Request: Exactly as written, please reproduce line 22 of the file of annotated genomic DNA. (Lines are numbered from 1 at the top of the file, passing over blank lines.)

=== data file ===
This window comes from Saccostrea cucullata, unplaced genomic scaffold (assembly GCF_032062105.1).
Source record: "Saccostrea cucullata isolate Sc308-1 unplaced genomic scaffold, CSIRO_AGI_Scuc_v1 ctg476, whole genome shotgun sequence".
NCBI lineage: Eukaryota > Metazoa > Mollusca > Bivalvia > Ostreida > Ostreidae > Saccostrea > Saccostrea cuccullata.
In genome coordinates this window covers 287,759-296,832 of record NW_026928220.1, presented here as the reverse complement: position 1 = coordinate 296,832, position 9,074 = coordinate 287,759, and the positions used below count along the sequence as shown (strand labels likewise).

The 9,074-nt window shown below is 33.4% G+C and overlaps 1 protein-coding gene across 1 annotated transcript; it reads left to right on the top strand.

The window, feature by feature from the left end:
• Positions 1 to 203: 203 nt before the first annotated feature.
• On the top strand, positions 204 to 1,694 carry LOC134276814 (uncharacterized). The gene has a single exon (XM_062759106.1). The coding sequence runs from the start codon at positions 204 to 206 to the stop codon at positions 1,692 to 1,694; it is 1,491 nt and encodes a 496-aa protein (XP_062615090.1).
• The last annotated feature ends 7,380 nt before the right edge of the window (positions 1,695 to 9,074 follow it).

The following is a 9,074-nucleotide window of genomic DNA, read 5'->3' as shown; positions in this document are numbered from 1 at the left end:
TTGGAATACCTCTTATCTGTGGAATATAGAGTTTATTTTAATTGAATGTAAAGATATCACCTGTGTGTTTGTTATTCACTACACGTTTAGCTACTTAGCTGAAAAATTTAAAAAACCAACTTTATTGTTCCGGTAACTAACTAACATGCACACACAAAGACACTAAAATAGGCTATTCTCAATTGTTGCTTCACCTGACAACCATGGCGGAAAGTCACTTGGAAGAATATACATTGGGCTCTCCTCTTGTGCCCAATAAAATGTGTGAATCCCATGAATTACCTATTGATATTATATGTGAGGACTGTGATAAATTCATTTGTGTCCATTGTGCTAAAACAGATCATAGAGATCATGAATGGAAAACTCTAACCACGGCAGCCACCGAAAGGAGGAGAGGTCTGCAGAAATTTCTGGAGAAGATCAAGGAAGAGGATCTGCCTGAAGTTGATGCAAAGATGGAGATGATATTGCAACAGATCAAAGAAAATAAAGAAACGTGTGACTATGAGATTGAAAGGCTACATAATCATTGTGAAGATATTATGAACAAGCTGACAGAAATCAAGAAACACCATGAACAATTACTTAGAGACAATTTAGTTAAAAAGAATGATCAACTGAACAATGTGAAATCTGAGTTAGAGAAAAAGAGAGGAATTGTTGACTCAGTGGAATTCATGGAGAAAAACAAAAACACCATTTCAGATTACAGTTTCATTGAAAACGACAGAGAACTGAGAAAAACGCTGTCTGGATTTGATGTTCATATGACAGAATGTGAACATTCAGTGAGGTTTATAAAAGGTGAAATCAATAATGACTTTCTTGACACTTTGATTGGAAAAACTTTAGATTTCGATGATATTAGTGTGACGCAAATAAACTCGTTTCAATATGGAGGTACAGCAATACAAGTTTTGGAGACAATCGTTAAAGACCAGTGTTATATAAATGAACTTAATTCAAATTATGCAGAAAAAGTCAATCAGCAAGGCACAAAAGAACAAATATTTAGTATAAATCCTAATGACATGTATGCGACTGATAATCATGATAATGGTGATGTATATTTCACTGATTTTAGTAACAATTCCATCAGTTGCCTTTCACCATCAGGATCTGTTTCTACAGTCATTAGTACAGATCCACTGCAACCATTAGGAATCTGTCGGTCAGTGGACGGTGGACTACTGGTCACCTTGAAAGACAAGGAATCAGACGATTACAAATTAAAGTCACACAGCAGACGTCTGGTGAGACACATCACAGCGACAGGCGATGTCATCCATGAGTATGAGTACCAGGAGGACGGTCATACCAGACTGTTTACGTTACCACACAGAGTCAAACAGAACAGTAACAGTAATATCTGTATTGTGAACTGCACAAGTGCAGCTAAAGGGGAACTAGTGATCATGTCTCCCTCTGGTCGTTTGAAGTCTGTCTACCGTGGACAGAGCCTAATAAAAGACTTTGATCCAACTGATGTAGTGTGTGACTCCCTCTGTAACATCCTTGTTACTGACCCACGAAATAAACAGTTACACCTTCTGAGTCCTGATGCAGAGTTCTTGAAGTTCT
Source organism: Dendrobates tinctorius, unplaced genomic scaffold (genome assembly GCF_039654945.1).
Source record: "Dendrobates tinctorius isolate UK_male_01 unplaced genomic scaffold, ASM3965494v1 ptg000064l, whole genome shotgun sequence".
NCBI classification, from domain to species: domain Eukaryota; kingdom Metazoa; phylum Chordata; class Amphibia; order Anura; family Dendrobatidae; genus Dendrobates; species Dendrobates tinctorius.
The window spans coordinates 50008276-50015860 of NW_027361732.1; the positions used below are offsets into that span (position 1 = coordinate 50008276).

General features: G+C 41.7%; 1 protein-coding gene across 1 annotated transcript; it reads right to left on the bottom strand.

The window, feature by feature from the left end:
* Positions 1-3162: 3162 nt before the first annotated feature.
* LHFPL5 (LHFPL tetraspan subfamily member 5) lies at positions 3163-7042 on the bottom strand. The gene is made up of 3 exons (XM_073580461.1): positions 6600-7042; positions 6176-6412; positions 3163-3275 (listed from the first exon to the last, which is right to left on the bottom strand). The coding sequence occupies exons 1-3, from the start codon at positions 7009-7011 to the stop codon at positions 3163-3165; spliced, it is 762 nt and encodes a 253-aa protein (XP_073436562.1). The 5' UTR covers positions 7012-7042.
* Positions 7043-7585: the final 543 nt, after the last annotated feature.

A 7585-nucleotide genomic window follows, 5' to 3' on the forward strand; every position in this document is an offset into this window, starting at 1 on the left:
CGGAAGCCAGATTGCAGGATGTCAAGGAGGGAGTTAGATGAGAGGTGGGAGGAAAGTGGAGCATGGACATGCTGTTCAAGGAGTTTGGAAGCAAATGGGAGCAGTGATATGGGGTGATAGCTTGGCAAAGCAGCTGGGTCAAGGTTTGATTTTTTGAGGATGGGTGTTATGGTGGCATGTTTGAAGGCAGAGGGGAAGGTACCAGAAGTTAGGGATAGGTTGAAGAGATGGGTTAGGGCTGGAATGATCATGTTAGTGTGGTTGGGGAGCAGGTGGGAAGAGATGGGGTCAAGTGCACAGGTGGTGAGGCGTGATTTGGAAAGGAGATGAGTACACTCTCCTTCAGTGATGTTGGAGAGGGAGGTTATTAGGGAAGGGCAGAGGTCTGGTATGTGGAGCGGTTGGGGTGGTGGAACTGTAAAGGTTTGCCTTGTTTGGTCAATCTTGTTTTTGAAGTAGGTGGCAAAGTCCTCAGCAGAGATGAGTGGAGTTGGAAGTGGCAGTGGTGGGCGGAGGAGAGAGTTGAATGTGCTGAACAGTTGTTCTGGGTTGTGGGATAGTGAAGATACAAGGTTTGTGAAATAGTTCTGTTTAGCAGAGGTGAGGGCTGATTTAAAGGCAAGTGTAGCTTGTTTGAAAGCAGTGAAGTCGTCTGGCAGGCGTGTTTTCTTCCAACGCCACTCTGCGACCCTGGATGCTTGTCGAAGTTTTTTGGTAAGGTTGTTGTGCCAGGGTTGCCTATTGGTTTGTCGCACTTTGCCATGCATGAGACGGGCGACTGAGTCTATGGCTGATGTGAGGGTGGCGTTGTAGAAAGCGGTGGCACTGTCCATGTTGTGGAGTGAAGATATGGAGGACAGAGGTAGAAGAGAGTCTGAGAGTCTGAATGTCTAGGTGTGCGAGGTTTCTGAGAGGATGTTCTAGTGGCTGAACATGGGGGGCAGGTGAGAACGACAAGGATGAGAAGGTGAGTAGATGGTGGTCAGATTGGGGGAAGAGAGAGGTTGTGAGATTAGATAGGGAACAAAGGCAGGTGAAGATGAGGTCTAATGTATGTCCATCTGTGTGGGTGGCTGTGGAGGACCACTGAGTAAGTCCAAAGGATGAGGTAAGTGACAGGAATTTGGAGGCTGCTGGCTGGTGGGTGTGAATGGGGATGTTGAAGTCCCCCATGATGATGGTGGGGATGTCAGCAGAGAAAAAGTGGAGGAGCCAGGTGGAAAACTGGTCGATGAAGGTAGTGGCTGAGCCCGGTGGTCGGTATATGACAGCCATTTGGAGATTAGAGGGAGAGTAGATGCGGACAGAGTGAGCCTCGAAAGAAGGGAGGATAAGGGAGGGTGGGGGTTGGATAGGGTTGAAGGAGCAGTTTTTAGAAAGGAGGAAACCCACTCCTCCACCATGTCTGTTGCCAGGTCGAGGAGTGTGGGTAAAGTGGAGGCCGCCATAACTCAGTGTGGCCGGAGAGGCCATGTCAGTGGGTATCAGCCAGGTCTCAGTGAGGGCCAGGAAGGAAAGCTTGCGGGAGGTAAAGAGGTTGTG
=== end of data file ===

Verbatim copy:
CGGAAGCCAGATTGCAGGATGTCAAGGAGGGAGTTAGATGAGAGGTGGGAGGAAAGTGGAGCATGGACATGCTGTTCAAGGAGTTTGGAAGCAAATGGGAGCAGTGATATGGGGTGATAGCTTGGCAAAGCAGCTGGGTCAAGGTTTGATTTTTTGAGGATGGGTGTTATGGTGGCATGTTTGAAGGCAGAGGGGAAGGTACCAGAAGTTAGGGATAGGTTGAAGAGATGGGTTAGGGCTGGAATGATCATGTTAGTGTGGTTGGGGAGCAGGTGGGAAGAGATGGGGTCAAGTGCACAGGTGGTGAGGCGTGATTTGGAAAGGAGATGAGTACACTCTCCTTCAGTGATGTTGGAGAGGGAGGTTATTAGGGAAGGGCAGAGGTCTGGTATGTGGAGCGGTTGGGGTGGTGGAACTGTAAAGGTTTGCCTTGTTTGGTCAATCTTGTTTTTGAAGTAGGTGGCAAAGTCCTCAGCAGAGATGAGTGGAGTTGGAAGTGGCAGTGGTGGGCGGAGGAGAGAGTTGAATGTGCTGAACAGTTGTTCTGGGTTGTGGGATAGTGAAGATACAAGGTTTGTGAAATAGTTCTGTTTAGCAGAGGTGAGGGCTGATTTAAAGGCAAGTGTAGCTTGTTTGAAAGCAGTGAAGTCGTCTGGCAGGCGTGTTTTCTTCCAACGCCACTCTGCGACCCTGGATGCTTGTCGAAGTTTTTTGGTAAGGTTGTTGTGCCAGGGTTGCCTATTGGTTTGTCGCACTTTGCCATGCATGAGACGGGCGACTGAGTCTATGGCTGATGTGAGGGTGGCGTTGTAGAAAGCGGTGGCACTGTCCATGTTGTGGAGTGAAGATATGGAGGACAGAGGTAGAAGAGAGTCTGAGAGTCTGAATGTCTAGGTGTGCGAGGTTTCTGAGAGGATGTTCTAGTGGCTGAACATGGGGGGCAGGTGAGAACGACAAGGATGAGAAGGTGAGTAGATGGTGGTCAGATTGGGGGAAGAGAGAGGTTGTGAGATTAGATAGGGAACAAAGGCAGGTGAAGATGAGGTCTAATGTATGTCCATCTGTGTGGGTGGCTGTGGAGGACCACTGAGTAAGTCCAAAGGATGAGGTAAGTGACAGGAATTTGGAGGCTGCTGGCTGGTGGGTGTGAATGGGGATGTTGAAGTCCCCCATGATGATGGTGGGGATGTCAGCAGAGAAAAAGTGGAGGAGCCAGGTGGAAAACTGGTCGATGAAGGTAGTGGCTGAGCCCGGTGGTCGGTATATGACAGCCATTTGGAGATTAGAGGGAGAGTAGATGCGGACAGAGTGAGCCTCGAAAGAAGGGAGGATAAGGGAGGGTGGGGGTTGGATAGGGTTGAAGGAGCAGTTTTTAGAAAGGAGGAAACCCACTCCTCCACCATGTCTGTTGCCAGGTCGAGGAGTGTGGGTAAAGTGGAGGCCGCCATAACTCAGTGTGGCCGGAGAGGCCATGTCAGTGGGTATCAGCCAGGTCTCAGTGAGGGCCAGGAAGGAAAGCTTGCGGGAGGTAAAGAGGTTGTG